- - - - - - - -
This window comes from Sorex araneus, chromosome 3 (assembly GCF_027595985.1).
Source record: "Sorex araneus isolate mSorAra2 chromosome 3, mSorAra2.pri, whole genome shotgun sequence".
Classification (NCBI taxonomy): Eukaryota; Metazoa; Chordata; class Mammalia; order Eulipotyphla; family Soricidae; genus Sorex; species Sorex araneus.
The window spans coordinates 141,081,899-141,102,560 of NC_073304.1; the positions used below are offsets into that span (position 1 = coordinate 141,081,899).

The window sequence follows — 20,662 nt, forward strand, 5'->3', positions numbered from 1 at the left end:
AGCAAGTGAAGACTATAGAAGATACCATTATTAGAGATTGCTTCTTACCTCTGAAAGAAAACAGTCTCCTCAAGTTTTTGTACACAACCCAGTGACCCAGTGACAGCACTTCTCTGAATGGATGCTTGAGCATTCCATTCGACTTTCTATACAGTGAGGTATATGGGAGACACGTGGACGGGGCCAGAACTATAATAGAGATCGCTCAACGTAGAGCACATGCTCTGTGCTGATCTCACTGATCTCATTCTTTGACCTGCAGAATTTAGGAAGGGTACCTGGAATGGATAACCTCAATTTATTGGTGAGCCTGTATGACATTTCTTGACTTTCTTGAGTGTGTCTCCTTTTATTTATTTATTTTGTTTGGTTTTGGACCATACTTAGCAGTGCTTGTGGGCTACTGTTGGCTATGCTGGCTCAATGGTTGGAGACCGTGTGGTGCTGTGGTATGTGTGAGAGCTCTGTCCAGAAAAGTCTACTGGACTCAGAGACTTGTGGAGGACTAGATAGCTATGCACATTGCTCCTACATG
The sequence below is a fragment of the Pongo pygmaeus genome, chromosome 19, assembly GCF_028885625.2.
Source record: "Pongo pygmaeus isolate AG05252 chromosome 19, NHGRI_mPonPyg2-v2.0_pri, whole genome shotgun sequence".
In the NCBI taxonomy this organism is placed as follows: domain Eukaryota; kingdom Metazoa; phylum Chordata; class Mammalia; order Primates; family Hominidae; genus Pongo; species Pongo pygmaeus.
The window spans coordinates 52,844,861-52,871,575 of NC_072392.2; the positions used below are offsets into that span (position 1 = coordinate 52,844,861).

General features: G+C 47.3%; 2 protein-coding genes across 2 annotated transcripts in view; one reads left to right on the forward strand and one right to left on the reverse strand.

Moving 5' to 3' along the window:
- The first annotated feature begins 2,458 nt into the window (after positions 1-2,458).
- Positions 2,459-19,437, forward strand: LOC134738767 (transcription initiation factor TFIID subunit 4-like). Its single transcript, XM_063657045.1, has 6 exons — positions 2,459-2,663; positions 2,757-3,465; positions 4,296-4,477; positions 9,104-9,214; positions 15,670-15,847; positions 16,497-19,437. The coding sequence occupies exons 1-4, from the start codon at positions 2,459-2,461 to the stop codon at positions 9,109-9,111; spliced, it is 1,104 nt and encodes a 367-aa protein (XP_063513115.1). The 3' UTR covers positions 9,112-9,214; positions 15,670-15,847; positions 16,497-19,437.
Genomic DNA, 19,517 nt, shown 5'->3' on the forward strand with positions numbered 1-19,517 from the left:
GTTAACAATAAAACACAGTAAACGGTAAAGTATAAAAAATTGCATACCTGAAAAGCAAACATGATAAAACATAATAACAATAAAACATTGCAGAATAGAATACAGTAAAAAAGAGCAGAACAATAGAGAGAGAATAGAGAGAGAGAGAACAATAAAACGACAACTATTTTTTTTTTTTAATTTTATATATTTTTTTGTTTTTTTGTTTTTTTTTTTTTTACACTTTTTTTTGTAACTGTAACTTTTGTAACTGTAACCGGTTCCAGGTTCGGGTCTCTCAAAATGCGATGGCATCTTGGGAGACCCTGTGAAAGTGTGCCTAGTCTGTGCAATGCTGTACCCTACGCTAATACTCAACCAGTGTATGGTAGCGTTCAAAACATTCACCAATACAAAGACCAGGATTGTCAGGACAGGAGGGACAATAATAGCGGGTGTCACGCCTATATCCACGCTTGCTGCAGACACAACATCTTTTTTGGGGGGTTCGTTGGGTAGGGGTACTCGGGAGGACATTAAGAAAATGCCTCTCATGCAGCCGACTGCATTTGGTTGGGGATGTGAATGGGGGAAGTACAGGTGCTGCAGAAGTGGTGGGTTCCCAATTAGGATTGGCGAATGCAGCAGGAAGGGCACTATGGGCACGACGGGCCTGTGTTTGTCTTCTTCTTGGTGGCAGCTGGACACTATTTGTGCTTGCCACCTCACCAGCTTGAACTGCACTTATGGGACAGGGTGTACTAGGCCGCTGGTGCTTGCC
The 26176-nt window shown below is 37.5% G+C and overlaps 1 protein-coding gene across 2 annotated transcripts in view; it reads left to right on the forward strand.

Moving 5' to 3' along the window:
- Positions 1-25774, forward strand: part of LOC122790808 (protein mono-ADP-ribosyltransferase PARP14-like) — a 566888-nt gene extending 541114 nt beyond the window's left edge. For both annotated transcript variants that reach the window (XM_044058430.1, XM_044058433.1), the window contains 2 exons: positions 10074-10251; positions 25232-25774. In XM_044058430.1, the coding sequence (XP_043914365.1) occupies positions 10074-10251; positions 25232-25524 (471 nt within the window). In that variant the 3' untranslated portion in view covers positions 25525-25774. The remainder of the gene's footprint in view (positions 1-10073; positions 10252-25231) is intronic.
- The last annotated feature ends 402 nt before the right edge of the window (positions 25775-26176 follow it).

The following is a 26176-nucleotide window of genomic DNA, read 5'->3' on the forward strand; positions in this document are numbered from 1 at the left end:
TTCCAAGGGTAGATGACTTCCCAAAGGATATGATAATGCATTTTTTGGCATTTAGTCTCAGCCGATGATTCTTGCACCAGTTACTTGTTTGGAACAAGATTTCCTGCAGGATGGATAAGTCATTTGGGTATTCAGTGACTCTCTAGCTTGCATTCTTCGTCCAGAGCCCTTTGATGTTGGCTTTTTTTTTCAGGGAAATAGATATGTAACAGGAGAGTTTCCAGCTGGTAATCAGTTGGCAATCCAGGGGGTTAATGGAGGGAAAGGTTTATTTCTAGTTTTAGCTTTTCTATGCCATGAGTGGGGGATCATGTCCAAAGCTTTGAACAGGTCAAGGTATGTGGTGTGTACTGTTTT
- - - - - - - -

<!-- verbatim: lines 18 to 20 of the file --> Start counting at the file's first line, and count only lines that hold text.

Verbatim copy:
Moving 5' to 3' along the window:
- Positions 1-25774, forward strand: part of LOC122790808 (protein mono-ADP-ribosyltransferase PARP14-like) — a 566888-nt gene extending 541114 nt beyond the window's left edge. For both annotated transcript variants that reach the window (XM_044058430.1, XM_044058433.1), the window contains 2 exons: positions 10074-10251; positions 25232-25774. In XM_044058430.1, the coding sequence (XP_043914365.1) occupies positions 10074-10251; positions 25232-25524 (471 nt within the window). In that variant the 3' untranslated portion in view covers positions 25525-25774. The remainder of the gene's footprint in view (positions 1-10073; positions 10252-25231) is intronic.
- The last annotated feature ends 402 nt before the right edge of the window (positions 25775-26176 follow it).